I have no idea why Mr Wear deems fit to post a review of a film very few people have actually seen. The film “Mission to Moscow” was simply one of many propaganda films coming out of Hollywood in the Second World War. Like most propaganda films of the time, they are viewed very differently by viewers in the 21st Century.
The film was poor, even by Hollywood standards. It flopped in the cinema and even the Soviets treated it as a joke. In this respect, I agree with Mr Wear. The film deserves a thorough:
Except that Mr Wear cannot help adding his own little touches, most of which have already been debunked on this blog. Let’s take a look at them.
The movie chronicles the experiences of the second American ambassador to the Soviet Union and was made in response to a request by Franklin D. Roosevelt.
This is a myth and was nothing more than a rumour based on hearsay. Jack Warner stated in front of The Un-American Activities Committee in 1947 that no government request had ever been made; that the film had been requested by Ambassador Davies himself and not the President.
For a more full understanding of the film and the context in which it was made, see here:
A Great Historic Mistake: The Making of “Mission to Moscow” by Ronald Radosh and Allis Radosh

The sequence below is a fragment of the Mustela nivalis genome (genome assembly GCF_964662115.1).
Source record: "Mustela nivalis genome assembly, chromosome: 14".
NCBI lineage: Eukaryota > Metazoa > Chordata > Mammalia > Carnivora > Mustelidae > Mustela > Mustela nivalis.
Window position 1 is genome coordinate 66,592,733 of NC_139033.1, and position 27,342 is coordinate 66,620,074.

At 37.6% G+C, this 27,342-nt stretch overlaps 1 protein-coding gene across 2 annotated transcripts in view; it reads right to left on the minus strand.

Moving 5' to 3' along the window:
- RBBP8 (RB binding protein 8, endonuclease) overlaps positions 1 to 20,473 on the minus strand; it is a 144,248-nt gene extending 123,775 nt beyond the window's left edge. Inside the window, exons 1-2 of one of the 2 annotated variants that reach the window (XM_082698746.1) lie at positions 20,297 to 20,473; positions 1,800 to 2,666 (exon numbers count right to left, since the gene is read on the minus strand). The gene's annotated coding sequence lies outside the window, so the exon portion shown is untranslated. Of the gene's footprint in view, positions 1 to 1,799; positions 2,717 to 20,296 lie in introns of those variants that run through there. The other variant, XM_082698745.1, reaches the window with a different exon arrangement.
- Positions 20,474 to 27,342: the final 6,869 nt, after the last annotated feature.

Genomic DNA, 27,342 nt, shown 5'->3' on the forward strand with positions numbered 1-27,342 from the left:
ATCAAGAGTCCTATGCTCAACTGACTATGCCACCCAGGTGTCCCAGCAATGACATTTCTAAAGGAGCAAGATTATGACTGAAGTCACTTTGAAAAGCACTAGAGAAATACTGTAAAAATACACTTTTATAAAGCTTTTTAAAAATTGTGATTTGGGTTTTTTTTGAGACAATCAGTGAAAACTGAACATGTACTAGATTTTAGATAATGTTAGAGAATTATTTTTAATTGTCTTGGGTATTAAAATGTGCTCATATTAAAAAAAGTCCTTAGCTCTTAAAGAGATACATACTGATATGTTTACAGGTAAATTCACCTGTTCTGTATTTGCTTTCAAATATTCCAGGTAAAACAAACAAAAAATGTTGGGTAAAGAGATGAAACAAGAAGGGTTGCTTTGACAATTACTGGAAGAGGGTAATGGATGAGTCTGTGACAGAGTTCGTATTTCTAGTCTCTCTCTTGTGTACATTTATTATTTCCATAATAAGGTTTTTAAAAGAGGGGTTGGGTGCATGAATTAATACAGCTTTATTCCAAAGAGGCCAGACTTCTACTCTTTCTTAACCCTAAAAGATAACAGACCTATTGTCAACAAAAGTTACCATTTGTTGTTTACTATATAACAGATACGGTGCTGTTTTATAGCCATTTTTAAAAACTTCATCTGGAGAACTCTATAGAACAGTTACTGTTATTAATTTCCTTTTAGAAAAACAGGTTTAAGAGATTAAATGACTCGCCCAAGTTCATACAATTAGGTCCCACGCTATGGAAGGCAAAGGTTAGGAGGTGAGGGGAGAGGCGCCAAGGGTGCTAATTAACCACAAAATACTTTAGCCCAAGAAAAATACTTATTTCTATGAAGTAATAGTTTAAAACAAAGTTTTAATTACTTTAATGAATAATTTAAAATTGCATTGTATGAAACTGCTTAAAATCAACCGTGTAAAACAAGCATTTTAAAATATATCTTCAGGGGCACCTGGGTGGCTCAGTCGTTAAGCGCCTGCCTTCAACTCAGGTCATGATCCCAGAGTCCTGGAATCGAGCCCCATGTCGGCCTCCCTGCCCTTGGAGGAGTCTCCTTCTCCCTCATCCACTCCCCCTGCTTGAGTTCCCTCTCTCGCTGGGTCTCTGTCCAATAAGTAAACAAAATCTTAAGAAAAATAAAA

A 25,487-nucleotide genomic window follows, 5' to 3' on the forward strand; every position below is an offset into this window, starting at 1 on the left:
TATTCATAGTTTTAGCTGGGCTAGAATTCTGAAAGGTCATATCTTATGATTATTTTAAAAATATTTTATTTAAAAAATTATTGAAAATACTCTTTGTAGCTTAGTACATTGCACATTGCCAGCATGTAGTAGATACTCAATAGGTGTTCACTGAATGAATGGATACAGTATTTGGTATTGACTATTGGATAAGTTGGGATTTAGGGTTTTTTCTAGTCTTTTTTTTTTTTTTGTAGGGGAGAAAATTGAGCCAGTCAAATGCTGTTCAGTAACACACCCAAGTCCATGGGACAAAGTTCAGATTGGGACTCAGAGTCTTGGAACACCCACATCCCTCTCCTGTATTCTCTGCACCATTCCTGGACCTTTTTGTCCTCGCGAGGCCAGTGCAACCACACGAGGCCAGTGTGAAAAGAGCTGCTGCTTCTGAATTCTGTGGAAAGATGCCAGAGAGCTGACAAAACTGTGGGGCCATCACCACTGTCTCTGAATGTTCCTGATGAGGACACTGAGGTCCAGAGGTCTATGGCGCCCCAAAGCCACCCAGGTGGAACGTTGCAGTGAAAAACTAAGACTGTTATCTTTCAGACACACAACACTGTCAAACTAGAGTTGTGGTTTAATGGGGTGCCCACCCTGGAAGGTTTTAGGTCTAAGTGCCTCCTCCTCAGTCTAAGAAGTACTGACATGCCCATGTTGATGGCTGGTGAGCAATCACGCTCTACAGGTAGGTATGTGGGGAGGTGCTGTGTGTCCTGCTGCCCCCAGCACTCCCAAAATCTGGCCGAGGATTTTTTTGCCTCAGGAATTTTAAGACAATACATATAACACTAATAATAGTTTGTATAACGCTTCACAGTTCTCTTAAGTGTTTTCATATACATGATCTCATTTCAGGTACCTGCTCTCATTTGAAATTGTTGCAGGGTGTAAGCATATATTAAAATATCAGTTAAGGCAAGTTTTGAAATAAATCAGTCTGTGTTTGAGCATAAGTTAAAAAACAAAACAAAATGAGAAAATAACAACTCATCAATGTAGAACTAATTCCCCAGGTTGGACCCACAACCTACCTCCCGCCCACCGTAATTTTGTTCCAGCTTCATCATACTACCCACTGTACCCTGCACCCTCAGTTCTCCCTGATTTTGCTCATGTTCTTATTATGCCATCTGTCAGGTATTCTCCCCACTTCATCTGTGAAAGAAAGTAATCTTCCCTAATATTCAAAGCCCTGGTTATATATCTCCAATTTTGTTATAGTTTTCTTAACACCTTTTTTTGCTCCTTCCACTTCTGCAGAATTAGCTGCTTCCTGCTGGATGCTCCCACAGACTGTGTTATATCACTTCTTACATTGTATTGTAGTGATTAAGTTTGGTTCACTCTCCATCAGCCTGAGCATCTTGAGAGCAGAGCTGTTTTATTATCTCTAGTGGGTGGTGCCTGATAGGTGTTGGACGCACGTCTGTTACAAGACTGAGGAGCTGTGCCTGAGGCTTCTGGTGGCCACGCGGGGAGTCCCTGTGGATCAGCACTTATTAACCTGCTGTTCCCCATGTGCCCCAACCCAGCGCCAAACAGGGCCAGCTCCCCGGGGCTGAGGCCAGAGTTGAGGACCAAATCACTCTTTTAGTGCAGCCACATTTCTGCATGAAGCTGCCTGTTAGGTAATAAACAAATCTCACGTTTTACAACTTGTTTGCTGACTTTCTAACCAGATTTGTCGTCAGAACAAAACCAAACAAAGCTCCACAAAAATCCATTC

A free download is available at JSTOR.
What does the movie Mission to Moscow get wrong?
Actually quite a lot. However, Mr Wear likes to mix in some of his own conspiracy bunkum.
The truth is that Hitler’s invasion of the Soviet Union prevented Stalin from conquering all of Europe.
Not at all. Stalin had no ambition to invade the rest of western Europe at the time. That is also a myth. For a through debunking of this myth see here:
The truth is that President Roosevelt did not want peace. Roosevelt had always wanted war and did everything in his power to bring about war.
Roosevelt did not want to go to war. He did not relish war. War against a regime like the National Socialists was a necessity. Only neo Nazis and Nazi apologists think otherwise.
In this report, Davies complained of the gigantic Soviet expenditures for defense, totaling approximately 25% of the Soviet Union’s total income in 1937. Davies reported that Stalin, in a letter to Pravda on February 14, 1938, had confirmed his intention to spread Communism around the world.
…a build up in response to the massive German build up of arms. Stalin by that time had no intention to “spread Communism around the world”. His only concern was to protect the USSR from perceived foreign interference.
Stalin concluded in his letter, “I wish very much…that there were no longer on earth such unpleasant things as a capitalist environment, the danger of a military attack, the danger of the restoration of capitalism, and so on.”
Which backs up my previous point. Stalin was concerned about outside influences on the Soviet Union and the Revolution which had been achieved in 1917.
…nothing Mr Wear writes. Try a real history book on the subject:
“Grand Delusion: Stalin and the German Invasion of Russia” by Gabriel Gorodetsky.